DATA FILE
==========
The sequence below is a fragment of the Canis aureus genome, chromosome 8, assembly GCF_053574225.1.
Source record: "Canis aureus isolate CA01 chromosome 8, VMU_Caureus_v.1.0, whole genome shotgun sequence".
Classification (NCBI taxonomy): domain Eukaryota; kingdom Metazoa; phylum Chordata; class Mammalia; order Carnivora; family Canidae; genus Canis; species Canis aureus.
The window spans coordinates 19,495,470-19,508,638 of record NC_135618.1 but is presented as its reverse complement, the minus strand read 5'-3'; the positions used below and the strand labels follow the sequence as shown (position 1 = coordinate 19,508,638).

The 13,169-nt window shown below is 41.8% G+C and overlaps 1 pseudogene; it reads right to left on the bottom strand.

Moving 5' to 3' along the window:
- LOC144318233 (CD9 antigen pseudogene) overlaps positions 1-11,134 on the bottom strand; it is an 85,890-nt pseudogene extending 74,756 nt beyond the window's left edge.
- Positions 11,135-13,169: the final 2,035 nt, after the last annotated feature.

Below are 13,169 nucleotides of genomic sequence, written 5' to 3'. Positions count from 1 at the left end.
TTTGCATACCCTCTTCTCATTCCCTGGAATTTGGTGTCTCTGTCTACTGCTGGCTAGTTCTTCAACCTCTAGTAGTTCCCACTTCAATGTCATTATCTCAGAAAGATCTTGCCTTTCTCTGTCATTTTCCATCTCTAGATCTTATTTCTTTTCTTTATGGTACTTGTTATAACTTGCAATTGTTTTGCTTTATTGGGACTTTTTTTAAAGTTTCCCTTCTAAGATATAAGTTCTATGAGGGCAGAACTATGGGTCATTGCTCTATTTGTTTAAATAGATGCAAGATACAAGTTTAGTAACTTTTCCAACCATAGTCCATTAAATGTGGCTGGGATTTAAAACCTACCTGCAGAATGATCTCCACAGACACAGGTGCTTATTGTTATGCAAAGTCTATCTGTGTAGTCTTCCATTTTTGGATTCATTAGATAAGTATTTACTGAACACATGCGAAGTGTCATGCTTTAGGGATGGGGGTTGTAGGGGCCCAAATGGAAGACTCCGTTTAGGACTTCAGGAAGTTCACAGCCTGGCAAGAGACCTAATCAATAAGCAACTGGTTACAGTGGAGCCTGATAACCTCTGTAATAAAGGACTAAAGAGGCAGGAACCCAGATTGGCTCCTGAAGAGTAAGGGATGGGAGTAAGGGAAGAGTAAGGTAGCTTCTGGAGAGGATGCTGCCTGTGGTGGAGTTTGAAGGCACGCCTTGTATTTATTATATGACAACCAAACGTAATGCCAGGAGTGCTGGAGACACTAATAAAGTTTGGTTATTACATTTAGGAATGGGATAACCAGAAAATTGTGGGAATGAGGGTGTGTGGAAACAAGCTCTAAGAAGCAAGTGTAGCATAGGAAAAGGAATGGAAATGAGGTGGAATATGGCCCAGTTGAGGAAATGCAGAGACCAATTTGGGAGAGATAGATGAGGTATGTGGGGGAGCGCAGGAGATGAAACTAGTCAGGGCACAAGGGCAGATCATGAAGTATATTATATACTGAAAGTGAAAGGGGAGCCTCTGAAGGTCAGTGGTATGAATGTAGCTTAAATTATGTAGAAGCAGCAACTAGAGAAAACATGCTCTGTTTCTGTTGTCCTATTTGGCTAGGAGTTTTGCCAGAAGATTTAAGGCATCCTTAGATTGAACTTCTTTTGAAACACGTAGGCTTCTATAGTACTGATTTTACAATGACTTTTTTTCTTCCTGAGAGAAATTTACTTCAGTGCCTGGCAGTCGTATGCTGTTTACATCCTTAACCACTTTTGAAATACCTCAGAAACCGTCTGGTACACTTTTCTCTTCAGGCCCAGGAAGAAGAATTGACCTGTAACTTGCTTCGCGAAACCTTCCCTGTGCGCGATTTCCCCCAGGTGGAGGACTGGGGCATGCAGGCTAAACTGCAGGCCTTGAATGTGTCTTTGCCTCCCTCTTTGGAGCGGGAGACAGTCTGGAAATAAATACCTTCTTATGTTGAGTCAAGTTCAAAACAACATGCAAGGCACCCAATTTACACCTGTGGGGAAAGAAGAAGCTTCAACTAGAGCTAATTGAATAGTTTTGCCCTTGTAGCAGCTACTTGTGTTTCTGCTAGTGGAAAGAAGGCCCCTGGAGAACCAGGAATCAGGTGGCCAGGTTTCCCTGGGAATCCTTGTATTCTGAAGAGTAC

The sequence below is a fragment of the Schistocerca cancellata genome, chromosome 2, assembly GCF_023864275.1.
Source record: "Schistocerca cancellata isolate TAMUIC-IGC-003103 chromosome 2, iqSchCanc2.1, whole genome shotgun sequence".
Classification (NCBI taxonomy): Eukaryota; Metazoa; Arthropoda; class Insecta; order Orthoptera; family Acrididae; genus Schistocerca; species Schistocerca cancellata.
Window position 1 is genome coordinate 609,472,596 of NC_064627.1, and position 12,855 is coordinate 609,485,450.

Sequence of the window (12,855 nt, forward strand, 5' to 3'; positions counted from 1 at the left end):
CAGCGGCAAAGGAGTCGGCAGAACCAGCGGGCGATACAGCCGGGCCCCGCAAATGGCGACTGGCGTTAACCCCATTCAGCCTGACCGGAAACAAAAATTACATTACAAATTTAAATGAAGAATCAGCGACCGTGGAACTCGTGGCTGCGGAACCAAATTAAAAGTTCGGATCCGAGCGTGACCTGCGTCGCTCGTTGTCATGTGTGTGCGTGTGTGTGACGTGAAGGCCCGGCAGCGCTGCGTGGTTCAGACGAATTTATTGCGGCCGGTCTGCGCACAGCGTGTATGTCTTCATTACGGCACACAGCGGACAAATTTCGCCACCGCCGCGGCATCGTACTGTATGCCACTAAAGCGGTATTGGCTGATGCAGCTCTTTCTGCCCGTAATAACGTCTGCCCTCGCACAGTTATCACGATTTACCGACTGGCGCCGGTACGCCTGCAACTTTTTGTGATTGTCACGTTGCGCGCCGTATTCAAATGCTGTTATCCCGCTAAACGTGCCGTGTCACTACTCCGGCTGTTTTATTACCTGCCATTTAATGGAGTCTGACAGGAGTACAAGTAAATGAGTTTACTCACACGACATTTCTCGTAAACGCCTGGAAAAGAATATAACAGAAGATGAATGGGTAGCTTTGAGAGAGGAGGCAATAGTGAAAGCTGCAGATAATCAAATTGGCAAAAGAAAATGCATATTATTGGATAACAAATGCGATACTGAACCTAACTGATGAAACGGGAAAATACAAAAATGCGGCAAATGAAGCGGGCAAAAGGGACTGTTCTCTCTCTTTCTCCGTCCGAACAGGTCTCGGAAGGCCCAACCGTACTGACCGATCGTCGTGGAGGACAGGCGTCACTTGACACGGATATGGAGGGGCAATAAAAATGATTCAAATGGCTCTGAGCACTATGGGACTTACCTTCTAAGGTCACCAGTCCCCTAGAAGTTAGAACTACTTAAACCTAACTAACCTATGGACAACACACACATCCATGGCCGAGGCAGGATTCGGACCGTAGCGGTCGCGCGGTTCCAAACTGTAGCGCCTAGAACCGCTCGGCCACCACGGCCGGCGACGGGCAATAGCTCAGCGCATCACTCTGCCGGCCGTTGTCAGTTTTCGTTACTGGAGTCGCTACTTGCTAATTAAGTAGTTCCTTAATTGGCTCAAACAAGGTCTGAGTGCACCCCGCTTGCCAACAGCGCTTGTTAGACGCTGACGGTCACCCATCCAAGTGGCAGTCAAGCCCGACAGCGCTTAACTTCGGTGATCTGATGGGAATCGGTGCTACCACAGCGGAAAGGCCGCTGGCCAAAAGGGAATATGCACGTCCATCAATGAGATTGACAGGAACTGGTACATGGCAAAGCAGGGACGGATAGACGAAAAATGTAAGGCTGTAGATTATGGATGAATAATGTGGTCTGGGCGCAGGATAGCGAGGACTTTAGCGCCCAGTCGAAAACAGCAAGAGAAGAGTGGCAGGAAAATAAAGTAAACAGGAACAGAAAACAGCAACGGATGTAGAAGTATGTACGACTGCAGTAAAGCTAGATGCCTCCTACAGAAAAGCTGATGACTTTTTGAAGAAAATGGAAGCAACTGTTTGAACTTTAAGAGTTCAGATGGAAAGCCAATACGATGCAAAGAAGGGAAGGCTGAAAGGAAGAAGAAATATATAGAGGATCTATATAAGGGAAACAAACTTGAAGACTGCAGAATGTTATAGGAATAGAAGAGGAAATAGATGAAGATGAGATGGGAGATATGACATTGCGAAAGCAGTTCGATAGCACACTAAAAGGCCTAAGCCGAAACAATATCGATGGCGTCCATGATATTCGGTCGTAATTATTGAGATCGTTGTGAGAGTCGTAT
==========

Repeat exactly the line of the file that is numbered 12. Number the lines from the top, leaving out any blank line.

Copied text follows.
Source record: "Schistocerca cancellata isolate TAMUIC-IGC-003103 chromosome 2, iqSchCanc2.1, whole genome shotgun sequence".